marine boat described in this tale. This
first story Is called "The Bottomless Lako
and Mysteries of the Haunted Cavern."
Mr. Drum la to be complimented both up
on "his grit in not giving way' to his un-~
fortunate affliction and also upon the ex
cellence of this fantastical bit of story
telling. "The Bottomless Lake" is an ac
count of a remarkable adventure in which
Mr. Drum himself is supposed to take the
leading part and meets with all sorts of
experiences in an apparently haunted
Tiie Bottomless Lake.
was cn the staff of the Tribune at" that
time, has gathered them all together and
caused them to be published in book form
—"A Little Book of Tribune Verses."
In the introduction to/ the volume it is
stated: - : ."'f "i ¦ ¦
"A number of the poems ' appeared In.
the paper over the signatures of well
known Denver men, a form of humor of
which Field was very fond and which he
afterward practiced in Chicago. To one
who" was familiar with the personality of
these men the poems have a peculiar zest,
but even deprived of this they can still
well afford to stand upon their own mer
its. Only 'one of them— 'Christmas Treas
ures'—appeared over his own name."
Although they were not then known as
the work of Field, their authorship would
now be plain to the many lovers of -the
genial poet's verse. They are filled with
his versatile spirit. This volume will make
a very acceptable addition to two volumes
of his newspaper | work in Chicago that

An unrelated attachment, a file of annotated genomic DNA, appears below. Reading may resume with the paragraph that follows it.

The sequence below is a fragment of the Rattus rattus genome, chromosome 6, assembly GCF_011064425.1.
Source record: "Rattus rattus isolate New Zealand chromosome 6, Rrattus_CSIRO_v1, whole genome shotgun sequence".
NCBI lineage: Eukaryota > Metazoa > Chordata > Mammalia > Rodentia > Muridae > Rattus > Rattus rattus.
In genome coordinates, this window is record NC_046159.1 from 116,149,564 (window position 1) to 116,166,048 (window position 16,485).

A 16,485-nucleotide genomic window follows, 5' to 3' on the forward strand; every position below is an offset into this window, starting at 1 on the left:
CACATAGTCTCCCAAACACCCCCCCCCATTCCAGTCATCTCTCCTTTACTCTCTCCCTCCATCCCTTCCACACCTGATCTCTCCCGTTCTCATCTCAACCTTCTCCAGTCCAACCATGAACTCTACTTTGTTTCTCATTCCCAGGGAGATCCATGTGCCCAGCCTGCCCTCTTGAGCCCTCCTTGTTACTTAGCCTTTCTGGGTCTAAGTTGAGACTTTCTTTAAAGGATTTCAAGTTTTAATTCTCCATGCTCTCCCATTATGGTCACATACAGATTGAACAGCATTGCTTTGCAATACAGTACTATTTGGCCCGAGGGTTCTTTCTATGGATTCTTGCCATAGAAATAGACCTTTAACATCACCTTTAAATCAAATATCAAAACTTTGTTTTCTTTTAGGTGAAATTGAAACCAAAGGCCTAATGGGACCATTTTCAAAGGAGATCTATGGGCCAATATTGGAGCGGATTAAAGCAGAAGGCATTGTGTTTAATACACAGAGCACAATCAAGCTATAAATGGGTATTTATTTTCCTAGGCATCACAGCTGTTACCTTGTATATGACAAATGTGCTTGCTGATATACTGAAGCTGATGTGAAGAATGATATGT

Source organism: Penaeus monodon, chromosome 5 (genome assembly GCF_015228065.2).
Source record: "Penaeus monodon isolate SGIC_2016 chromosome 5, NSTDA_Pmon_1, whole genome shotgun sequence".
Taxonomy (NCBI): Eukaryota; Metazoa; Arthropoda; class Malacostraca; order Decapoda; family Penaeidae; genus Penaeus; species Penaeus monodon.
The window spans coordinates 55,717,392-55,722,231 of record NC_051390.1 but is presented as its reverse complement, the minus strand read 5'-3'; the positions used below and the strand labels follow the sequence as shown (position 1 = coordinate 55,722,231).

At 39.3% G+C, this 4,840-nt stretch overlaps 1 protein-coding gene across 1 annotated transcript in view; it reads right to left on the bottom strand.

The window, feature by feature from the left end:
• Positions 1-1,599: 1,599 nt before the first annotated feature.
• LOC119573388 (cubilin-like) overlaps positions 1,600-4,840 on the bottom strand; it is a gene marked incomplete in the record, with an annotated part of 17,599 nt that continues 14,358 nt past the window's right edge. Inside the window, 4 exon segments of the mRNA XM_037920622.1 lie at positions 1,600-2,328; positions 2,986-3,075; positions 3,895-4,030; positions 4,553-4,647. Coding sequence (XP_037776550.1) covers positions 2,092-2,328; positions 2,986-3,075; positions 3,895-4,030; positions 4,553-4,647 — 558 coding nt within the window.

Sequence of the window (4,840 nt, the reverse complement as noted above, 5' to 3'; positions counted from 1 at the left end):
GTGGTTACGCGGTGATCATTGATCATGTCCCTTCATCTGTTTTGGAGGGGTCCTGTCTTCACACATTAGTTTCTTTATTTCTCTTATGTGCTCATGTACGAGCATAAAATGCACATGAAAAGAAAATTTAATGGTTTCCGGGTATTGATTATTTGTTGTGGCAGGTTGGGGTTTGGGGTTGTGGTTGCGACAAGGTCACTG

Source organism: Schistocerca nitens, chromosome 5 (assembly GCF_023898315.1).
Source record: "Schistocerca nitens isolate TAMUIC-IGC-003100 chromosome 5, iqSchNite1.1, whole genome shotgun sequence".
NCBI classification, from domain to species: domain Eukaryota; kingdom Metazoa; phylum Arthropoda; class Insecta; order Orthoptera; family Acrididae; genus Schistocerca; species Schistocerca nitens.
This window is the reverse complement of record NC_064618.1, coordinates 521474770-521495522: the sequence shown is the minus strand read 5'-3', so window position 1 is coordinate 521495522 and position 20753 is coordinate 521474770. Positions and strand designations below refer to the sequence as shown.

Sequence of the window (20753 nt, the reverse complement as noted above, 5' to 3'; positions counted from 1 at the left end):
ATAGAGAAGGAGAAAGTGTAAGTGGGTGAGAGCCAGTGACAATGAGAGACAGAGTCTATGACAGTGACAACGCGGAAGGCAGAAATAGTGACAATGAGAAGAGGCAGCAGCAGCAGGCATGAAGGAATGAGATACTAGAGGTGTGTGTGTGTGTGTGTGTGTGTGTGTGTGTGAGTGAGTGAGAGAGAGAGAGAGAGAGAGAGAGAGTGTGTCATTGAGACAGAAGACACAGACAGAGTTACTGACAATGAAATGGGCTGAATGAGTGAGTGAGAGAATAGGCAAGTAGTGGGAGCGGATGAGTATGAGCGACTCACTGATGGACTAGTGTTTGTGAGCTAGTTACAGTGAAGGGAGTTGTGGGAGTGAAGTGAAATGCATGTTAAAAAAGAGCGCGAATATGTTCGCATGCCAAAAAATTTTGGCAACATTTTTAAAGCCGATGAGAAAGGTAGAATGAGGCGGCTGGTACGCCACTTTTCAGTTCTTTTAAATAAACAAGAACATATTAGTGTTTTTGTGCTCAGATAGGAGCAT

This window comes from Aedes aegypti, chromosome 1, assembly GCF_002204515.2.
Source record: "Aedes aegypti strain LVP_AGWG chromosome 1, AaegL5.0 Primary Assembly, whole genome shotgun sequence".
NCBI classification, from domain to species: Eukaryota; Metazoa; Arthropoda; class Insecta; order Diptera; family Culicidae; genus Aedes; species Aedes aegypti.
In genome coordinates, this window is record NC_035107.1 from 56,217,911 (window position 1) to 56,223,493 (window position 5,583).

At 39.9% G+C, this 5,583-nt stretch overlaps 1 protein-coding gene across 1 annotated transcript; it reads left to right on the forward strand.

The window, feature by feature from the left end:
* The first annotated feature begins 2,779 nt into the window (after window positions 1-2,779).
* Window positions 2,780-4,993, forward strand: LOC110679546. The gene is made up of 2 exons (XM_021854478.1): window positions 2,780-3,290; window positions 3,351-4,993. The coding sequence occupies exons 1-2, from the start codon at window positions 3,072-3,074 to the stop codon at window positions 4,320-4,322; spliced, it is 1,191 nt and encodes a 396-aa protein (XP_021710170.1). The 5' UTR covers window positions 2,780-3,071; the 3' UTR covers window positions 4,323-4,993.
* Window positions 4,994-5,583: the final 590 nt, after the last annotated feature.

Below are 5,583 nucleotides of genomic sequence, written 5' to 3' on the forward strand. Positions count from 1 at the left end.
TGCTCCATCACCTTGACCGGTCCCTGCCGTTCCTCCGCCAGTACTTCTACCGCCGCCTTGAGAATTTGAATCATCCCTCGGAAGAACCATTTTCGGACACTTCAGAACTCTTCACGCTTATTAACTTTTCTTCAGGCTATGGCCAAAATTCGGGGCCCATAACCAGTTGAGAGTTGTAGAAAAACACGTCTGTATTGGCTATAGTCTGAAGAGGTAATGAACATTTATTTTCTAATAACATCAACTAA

were published last year, "Sharps and
Flats." (Published by •Tandy. Wheeler &
Co., Denver, Colo. Price SI 50.)
The American development of coaching
interest has been very great in recent
years, and Edward Penfield's story of Its
ancestry in July Outing, Illustrated by a
delightful collection of drawings in four
colors, of ancient coaches from the ear
liest times to 1S30 is a most attractive
paper. Anglers the country over Just now
are thinking trout and talking trout, and
Professor John D. Quackenbos points out
a flood of Information on its habitat, its
ways, the lures and tackle to use for it
and how to use them. How to dress the
fish when caught is less well known than
the methods of angling. "Walton knew
both secrets, and Clarence Deming, after
the manner of his prototype, tells and il
lustrates by a special series of photo
graphs exactly how to handle the fish
from the creel to the table. The automo
bile is the great transit problem of the
day; everybody Is Interested in it. .but
few know much about it. J. A. Klngman.
a practical expert, with a capacity to Im
part his knowledge lucidly, has written
on "The Care of the Automobile," point
ing out the differences in mechanisms and
functions, and the best method of treat
ment of each class, of automobiles on "the
road and in storage. This is the camping
out season, and "Dick Swiveller" tells ex
actly what the camper wants to know—
what provisions to take,, what outfit; how
to prepare camp, how to build and ke«p a
fire and cook and mend, what to do to
keep out the wet and many other camping.
wrinkles worth knowing. Poultry keep- V
ing is a delightful occupation if one only
knows how to tegin. H. S. Babcock tells
just what breeds to select and why. "and
how and why to match them, and how to
feed the birds and build their houses. He
gives diagrams, too, and specially, pre
pared photographic illustrations, jj In ad
dition to these articles Outing for July Is
full of summer matter. J. "William White
tells of his "Summering in Norfolk":
Frank Farrington. "Bicycling From
Montreal to St. Anne"; Horace Hutchm